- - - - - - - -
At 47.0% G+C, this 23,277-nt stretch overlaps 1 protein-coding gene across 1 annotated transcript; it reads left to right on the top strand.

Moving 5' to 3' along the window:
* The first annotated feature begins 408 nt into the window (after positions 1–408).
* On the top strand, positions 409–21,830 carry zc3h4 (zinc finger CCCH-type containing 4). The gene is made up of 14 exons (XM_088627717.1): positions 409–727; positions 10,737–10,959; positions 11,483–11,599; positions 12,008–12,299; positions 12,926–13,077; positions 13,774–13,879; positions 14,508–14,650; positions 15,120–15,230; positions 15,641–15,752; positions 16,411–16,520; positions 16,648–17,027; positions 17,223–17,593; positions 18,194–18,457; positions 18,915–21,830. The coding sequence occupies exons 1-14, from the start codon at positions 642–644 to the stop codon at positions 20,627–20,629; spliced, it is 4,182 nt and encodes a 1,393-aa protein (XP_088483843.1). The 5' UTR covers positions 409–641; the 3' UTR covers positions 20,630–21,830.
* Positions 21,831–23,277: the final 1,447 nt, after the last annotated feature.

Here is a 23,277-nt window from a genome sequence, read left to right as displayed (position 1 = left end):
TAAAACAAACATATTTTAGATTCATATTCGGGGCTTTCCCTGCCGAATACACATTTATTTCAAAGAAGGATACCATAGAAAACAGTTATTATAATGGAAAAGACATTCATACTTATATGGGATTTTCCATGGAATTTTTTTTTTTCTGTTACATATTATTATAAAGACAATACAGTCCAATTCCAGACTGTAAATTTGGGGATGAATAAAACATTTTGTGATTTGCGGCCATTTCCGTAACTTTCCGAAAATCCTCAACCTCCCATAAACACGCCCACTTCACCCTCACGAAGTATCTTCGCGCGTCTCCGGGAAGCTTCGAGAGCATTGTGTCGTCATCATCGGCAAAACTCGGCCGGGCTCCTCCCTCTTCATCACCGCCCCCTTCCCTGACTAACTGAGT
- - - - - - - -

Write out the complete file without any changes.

At 47.0% G+C, this 23,277-nt stretch overlaps 1 protein-coding gene across 1 annotated transcript; it reads left to right on the top strand.

Moving 5' to 3' along the window:
* The first annotated feature begins 408 nt into the window (after positions 1–408).
* On the top strand, positions 409–21,830 carry zc3h4 (zinc finger CCCH-type containing 4). The gene is made up of 14 exons (XM_088627717.1): positions 409–727; positions 10,737–10,959; positions 11,483–11,599; positions 12,008–12,299; positions 12,926–13,077; positions 13,774–13,879; positions 14,508–14,650; positions 15,120–15,230; positions 15,641–15,752; positions 16,411–16,520; positions 16,648–17,027; positions 17,223–17,593; positions 18,194–18,457; positions 18,915–21,830. The coding sequence occupies exons 1-14, from the start codon at positions 642–644 to the stop codon at positions 20,627–20,629; spliced, it is 4,182 nt and encodes a 1,393-aa protein (XP_088483843.1). The 5' UTR covers positions 409–641; the 3' UTR covers positions 20,630–21,830.
* Positions 21,831–23,277: the final 1,447 nt, after the last annotated feature.

Here is a 23,277-nt window from a genome sequence, read left to right as displayed (position 1 = left end):
TAAAACAAACATATTTTAGATTCATATTCGGGGCTTTCCCTGCCGAATACACATTTATTTCAAAGAAGGATACCATAGAAAACAGTTATTATAATGGAAAAGACATTCATACTTATATGGGATTTTCCATGGAATTTTTTTTTTTCTGTTACATATTATTATAAAGACAATACAGTCCAATTCCAGACTGTAAATTTGGGGATGAATAAAACATTTTGTGATTTGCGGCCATTTCCGTAACTTTCCGAAAATCCTCAACCTCCCATAAACACGCCCACTTCACCCTCACGAAGTATCTTCGCGCGTCTCCGGGAAGCTTCGAGAGCATTGTGTCGTCATCATCGGCAAAACTCGGCCGGGCTCCTCCCTCTTCATCACCGCCCCCTTCCCTGACTAACTGAGT